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Frank"s Second Jung-Society Article about Maeve's Death

Frank's quarterly letter to members as President of C. G. Jung Society of Queensland in March 2004.

Frank Coughlan lge image

Since writing about Maeve’s dream-journey home on a water train, other elements of the dream have revealed rich symbolism.

Maeve had not gone entirely alone on the train. She told Robyn that her imaginary friends, Nut and Net, were going with her on that train. Nut and Net had been imaginary cat friends to Maeve during the two years prior to her death.

While on holidays in January, my partner Robyn, came across a reference to Nut, the egyptian mother goddess in Jung’s “Man and His Symbols”. One of Nut’s functions was to accompany the souls of the dead on their journey to the afterlife. She was often depicted on the upper inside of the coffin with her arms symbolically holding the body of the dead person (much in the same way as she is often depicted overarching the world as the sky goddess).

This information was stunning, exciting, comforting and mysterious all at once.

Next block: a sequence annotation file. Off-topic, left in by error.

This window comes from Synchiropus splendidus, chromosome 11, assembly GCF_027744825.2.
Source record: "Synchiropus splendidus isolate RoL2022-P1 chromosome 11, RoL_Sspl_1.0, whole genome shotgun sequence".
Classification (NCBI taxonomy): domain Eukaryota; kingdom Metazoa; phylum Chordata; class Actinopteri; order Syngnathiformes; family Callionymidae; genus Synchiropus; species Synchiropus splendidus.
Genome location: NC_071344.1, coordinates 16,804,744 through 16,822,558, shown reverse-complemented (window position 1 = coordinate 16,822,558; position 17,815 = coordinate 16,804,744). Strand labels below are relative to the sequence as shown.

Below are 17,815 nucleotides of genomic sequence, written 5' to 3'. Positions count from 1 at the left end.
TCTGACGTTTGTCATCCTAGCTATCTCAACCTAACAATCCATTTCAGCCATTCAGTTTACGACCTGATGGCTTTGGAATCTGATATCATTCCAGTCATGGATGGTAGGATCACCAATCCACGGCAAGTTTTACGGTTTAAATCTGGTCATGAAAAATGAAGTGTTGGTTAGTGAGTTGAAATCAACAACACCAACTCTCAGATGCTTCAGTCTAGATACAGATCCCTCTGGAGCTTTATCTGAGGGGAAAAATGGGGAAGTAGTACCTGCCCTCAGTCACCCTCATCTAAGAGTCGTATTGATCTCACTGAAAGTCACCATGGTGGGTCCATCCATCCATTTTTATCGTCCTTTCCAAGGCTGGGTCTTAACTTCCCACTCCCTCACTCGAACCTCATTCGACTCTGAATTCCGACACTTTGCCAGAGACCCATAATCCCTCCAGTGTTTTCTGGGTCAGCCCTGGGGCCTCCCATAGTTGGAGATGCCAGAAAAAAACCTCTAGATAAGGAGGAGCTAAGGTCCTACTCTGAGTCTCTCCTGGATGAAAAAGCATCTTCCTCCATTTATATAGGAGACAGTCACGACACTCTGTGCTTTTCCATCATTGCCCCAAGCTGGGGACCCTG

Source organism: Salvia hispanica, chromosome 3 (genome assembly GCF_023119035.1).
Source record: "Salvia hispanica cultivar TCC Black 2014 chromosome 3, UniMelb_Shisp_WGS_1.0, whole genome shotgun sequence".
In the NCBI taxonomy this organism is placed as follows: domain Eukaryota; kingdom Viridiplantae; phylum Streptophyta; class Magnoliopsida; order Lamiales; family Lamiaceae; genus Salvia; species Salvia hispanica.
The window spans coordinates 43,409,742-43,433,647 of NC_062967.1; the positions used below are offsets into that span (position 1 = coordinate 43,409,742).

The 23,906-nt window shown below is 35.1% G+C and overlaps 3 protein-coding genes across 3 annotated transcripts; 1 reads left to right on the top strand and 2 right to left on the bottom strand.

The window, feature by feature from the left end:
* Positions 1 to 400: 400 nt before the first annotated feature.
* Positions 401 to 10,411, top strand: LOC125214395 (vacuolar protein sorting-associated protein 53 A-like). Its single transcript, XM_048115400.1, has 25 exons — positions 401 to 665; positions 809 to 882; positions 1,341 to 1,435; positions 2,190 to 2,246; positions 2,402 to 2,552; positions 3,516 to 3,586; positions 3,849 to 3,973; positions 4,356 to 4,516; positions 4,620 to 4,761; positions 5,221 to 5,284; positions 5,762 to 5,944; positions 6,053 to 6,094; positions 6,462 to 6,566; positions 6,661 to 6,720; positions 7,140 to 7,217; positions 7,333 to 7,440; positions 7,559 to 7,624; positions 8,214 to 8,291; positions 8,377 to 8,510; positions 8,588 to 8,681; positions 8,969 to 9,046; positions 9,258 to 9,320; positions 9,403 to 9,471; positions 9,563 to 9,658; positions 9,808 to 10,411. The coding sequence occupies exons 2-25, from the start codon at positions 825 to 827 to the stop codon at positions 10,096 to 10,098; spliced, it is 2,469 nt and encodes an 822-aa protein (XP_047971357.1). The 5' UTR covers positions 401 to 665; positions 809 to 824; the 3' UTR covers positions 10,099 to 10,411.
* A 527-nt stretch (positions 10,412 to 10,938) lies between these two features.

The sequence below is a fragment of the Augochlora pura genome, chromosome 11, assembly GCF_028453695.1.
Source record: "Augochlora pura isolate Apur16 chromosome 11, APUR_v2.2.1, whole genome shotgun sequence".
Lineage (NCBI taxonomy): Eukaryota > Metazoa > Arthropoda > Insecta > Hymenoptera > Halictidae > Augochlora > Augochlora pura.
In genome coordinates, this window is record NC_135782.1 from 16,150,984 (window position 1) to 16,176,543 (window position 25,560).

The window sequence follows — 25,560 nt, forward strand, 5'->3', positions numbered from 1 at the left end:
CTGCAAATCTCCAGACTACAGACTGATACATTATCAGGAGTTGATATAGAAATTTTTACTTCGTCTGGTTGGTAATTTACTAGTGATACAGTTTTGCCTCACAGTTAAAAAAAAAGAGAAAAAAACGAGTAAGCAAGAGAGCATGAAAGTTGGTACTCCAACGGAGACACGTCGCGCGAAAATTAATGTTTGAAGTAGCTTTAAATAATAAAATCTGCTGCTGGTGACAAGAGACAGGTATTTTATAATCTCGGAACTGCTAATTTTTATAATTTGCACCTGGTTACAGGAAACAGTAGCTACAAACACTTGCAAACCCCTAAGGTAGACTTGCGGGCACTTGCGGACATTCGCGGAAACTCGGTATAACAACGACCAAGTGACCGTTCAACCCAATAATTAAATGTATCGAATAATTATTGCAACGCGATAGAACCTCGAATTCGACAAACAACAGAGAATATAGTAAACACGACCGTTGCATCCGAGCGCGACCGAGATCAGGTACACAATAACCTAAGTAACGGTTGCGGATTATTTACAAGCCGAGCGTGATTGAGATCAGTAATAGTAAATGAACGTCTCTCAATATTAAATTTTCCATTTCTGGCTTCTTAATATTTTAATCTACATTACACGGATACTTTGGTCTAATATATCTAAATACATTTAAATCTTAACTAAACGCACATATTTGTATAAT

I then wondered where the energy of Net in Maeve’s dream might lead. After a little research on the internet, I discovered that Net is an ancient (even for Egypt!) Egyptian female goddess more commonly known as Neith. Among her other functions, such as war and wisdom, Net was the goddess of weaving. In this capacity and through the cloths that bound the corpse, she empowered the body and soul in its journey to the afterlife.
So it seems that Maeve, in her journey, was accompanied, protected and empowered by two mother archetypes.

Anne Di Lauro became the agent of a synchronistic footnote to Maeve’s story. You will recall that Anne illustrated my previous letter with that picture of a cat walking along a beautiful, tree-lined avenue. The illustration comes from “The Just So Stories” by Rudyard Kipling and specifically from the story entitled “The Cat who Walked By Himself”. Anne did not know when she chose that picture that “The Just So Stories” was the one book Maeve had taken with her on her last trip. She read it at every opportunity, including during breakfast on the morning she died.

March 2004

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